The producer of ‘Final Fantasy’ says that 5G will end the long reign of game consoles


The advent of 5G as a world standard will herald the long disappearance of the dedicated gaming console, even if the Covid-19 pandemic increases the short-term demand for machines, as one of the most famous numbers in Japan to make a game.

Prediction from Naoki Yoshida, a Square Enix director who oversaw the development of the blockbuster Final Fantasy and Finding the Dragon series, comes despite the demand for Sony’s PlayStation 5 above all supply and sales of Nintendo’s Switch that continue to beat forecasts.

But improved streaming speeds and a longer shift away from television as the primary medium for gaming could change that.

“Once 5G has become the standard in the world, there will definitely come a time when we can transfer images to any device,” Yoshida told the Financial Times in an online interview.

“Players can enjoy a high quality gaming experience on any device by not being tied to a gaming hardware or TV monitor. We’re definitely heading in that direction, and I think coronavirus will not slow down this transition, ”he added.

The games industry and analysts are ruined if cloud-based gaming and market penetration by technology groups, such as Google and Amazon, will eventually end console games. The machines, which date from the mid-1970s, have proven to be robust to predictions of their imminent extinction.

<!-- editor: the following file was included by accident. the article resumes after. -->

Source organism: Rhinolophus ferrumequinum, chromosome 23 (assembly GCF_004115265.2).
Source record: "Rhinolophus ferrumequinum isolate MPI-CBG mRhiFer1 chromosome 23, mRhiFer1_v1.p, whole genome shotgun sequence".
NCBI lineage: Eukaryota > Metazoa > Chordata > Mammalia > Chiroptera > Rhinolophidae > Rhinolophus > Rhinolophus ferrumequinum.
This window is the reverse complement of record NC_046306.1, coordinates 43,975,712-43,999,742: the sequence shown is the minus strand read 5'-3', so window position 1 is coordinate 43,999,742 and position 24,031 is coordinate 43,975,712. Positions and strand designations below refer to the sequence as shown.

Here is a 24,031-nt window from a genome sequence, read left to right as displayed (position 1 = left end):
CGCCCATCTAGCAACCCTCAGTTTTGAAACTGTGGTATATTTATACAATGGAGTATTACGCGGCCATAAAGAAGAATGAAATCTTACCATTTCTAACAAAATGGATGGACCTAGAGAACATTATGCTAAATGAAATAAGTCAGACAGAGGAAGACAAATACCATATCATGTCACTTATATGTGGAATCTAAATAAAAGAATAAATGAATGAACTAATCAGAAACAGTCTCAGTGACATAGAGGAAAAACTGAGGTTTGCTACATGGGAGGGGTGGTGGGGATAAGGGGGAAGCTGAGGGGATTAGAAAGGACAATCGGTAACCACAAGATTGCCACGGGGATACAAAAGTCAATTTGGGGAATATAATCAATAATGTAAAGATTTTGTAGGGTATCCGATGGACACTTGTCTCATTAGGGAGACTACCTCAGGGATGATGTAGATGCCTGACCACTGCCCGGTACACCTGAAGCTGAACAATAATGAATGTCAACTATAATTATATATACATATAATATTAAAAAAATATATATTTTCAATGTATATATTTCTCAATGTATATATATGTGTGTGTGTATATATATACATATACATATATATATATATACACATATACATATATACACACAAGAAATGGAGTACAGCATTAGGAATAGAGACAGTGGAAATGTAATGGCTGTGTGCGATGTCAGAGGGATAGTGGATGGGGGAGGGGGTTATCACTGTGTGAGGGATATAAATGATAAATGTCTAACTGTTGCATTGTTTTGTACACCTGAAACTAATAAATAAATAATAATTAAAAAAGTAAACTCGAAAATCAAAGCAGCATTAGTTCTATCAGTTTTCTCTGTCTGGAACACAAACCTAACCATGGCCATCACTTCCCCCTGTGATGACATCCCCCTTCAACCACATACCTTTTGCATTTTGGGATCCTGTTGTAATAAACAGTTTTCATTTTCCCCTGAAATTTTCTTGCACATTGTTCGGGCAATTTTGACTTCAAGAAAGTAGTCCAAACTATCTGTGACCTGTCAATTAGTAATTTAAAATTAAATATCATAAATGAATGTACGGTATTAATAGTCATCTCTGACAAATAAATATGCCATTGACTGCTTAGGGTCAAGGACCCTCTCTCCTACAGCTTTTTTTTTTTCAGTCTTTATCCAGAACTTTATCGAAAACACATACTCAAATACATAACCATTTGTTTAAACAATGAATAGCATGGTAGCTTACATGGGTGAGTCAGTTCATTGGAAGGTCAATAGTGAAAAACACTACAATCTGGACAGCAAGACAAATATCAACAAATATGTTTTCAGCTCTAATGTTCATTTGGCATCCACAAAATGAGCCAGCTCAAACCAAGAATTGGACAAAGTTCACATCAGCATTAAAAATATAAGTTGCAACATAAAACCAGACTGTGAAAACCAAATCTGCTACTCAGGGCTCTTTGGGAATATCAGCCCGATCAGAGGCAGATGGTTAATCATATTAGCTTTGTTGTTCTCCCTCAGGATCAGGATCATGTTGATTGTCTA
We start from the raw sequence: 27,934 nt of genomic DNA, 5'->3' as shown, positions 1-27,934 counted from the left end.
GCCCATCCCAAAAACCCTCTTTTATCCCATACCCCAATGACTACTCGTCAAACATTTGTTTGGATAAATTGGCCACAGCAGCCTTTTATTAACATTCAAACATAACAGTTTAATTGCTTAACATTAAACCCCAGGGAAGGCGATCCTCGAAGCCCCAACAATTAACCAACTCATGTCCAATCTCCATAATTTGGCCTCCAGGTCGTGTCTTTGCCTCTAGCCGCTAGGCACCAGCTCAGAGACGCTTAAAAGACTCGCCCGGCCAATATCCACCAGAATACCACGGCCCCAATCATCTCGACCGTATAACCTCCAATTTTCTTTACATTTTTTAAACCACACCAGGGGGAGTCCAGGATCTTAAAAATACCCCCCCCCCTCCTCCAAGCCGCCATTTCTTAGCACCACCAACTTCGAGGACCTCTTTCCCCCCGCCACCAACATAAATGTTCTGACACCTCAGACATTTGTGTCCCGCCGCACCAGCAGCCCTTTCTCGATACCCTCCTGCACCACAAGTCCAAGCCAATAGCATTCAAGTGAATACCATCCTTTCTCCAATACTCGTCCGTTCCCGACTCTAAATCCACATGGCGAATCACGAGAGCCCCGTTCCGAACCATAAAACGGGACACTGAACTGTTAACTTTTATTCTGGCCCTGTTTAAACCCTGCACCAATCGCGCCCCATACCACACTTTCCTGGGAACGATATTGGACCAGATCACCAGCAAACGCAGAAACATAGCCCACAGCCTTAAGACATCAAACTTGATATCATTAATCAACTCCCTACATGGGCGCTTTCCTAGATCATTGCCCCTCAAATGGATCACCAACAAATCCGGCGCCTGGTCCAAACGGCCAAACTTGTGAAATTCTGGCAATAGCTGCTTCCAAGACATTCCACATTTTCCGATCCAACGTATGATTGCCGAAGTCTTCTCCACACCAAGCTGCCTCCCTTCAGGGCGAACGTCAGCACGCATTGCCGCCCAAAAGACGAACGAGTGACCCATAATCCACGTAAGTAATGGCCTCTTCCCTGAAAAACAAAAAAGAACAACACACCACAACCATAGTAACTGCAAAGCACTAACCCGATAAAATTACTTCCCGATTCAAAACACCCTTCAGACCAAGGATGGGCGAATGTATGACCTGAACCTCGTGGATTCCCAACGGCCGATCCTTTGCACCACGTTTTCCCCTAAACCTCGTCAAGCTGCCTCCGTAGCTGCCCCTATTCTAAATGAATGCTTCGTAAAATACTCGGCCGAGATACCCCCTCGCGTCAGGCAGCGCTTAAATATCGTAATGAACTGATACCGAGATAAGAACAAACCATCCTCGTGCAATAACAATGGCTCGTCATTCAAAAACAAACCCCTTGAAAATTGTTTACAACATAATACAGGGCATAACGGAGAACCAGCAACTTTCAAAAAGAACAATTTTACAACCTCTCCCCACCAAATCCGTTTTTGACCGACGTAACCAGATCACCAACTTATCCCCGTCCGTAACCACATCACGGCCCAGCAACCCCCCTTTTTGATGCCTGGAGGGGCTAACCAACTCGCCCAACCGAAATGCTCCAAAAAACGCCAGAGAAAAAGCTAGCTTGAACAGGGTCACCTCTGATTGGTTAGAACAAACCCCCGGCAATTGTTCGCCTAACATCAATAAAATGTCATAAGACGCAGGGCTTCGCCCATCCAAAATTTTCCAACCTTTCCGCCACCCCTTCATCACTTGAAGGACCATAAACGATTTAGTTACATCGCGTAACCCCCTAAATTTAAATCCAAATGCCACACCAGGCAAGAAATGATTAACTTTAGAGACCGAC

Yoshida is best known for resurrecting the player Final Fantasy XIV: A Realm Born Again following Disaster’s debut in 2010. For more than a decade, the gaming series has been one of the most popular online games, with 22m registered users worldwide. It’s coming Final Fantasy XVI Yoshida did the same.

Square Enix itself has benefited from lockdowns that have increased the demand for home -based entertainment. For the fiscal year ended March, the group’s operating revenue rose 44 per cent from a year earlier to an all -time high of 47.4bn ($ 430m) following the launch of Final Fantasy VII Remade and other new game titles.

“On home consoles, you have to sit in front of the television. . . and turn on the power and wait for the hardware to start, so it’s a waste of fun, “Yoshida said.” In staying home, there are plenty of opportunities to turn on the switch. “

However, following last year’s remarkable findings, industry research group Newzoo estimates that the console market will decline 8.9 per cent to $ 49.2bn as gaming companies struggle with supply constraints caused by the world lack of chip.

While the pandemic has forced gaming companies to adopt a faster work environment for their artists and programmers, Yoshida acknowledged some shortcomings of not being able to physically interact during play. progress in the game.

“It’s hard to read the situation when you’re online, so people start asking questions all the time using chats,” he said. “At first we thought it was more comfortable online but there were unexpected blind spots.”

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